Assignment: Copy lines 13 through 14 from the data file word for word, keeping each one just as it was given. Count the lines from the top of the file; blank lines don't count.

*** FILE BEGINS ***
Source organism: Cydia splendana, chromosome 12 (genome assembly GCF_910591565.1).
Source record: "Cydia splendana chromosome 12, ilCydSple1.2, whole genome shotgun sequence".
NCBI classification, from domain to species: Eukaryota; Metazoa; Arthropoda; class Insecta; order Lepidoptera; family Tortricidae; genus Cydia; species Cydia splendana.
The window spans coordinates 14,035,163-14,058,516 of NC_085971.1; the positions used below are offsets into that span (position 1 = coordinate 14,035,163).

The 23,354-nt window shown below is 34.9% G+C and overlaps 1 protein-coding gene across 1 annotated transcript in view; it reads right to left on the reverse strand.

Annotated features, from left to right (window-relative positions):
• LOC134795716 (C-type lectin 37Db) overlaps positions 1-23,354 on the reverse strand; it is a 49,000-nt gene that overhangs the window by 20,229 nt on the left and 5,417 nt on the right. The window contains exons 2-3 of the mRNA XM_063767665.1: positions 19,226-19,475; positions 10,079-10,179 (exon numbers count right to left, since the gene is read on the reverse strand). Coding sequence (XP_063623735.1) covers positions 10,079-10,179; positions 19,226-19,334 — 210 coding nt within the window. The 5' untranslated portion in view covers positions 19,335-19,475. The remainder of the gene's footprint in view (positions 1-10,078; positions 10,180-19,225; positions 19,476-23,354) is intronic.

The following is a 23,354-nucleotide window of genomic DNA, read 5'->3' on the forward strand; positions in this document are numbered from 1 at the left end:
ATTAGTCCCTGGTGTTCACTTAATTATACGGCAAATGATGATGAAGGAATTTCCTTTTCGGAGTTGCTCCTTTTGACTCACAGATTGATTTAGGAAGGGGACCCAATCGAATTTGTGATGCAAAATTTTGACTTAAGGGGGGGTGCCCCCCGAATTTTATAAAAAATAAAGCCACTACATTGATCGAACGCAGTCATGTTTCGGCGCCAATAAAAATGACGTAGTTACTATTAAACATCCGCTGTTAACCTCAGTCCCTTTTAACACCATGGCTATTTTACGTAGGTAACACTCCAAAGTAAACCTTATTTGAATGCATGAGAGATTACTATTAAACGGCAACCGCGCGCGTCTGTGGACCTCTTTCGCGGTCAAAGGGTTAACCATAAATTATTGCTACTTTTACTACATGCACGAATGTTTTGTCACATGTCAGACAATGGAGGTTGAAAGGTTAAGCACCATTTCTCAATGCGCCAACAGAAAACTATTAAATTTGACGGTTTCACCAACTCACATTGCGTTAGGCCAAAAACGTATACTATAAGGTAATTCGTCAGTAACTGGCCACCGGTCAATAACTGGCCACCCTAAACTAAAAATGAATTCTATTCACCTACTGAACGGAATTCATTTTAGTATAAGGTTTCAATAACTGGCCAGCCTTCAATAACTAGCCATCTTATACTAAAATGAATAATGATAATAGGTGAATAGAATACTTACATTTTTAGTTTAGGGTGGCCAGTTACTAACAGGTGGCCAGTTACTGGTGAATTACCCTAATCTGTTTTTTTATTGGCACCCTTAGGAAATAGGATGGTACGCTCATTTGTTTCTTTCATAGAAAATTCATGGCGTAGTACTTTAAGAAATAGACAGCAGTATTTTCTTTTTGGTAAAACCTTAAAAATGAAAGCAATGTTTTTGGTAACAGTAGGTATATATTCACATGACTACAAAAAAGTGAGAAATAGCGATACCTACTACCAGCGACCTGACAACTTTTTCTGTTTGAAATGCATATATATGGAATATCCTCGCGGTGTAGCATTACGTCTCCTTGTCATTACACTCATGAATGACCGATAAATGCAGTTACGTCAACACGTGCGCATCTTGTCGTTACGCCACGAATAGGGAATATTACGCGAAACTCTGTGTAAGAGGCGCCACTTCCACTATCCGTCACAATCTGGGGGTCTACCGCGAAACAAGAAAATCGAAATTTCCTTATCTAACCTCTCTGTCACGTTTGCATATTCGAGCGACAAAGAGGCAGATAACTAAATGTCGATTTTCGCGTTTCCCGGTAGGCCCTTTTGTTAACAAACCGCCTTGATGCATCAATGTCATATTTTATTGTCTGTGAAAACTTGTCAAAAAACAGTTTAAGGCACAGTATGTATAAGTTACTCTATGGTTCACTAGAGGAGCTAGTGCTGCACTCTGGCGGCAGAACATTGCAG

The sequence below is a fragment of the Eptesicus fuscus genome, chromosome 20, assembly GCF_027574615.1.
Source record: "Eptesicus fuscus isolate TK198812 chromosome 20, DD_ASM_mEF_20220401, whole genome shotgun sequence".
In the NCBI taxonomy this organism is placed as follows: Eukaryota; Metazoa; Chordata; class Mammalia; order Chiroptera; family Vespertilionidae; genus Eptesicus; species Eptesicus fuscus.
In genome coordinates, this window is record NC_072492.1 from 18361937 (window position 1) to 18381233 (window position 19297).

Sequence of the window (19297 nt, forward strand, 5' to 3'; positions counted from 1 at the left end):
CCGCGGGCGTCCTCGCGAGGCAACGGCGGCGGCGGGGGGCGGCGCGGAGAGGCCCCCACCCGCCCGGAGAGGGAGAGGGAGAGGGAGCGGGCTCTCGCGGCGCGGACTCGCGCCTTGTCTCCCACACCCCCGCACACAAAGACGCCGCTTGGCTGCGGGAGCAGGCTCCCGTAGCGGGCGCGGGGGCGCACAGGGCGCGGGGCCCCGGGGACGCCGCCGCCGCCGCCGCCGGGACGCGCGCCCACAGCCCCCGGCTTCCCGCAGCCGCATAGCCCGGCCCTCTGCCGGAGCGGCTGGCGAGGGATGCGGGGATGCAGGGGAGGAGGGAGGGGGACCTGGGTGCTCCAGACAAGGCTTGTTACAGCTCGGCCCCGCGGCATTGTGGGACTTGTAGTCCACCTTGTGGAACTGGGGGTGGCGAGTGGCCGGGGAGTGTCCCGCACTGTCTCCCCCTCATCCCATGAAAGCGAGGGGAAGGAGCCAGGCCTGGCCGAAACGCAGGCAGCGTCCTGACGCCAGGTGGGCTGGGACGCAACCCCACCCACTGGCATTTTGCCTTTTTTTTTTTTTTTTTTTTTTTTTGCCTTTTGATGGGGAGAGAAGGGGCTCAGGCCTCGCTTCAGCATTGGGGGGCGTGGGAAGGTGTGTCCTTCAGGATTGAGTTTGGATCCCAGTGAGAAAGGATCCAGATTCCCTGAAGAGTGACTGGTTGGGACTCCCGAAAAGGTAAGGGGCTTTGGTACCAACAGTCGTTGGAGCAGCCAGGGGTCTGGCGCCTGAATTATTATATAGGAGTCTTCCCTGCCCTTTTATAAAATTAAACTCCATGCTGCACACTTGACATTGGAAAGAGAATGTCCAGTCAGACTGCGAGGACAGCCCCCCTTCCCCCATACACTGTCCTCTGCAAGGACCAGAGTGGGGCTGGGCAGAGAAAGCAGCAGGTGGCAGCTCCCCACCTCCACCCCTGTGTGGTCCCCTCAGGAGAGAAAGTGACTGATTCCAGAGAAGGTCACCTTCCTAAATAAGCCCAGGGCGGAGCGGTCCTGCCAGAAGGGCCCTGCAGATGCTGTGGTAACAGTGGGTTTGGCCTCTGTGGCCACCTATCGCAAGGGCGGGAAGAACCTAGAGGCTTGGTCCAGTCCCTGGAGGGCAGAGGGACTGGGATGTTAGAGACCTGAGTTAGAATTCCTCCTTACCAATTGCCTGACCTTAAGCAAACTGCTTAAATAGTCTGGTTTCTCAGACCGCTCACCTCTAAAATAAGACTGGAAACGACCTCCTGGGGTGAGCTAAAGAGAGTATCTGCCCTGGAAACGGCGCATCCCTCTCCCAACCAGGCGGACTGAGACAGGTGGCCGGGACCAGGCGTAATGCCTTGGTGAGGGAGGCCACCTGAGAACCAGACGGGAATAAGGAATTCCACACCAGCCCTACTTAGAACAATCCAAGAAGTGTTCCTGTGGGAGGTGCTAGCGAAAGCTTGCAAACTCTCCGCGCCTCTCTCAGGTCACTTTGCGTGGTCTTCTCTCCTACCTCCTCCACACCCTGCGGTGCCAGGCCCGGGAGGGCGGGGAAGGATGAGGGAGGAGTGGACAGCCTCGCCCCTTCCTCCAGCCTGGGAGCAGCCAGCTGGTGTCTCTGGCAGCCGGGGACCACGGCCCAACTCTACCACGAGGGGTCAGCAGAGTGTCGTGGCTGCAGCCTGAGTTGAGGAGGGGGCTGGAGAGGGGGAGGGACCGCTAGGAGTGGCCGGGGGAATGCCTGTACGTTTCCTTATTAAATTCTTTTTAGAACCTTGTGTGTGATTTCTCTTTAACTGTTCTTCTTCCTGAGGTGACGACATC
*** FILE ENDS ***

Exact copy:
In genome coordinates, this window is record NC_072492.1 from 18361937 (window position 1) to 18381233 (window position 19297).

Sequence of the window (19297 nt, forward strand, 5' to 3'; positions counted from 1 at the left end):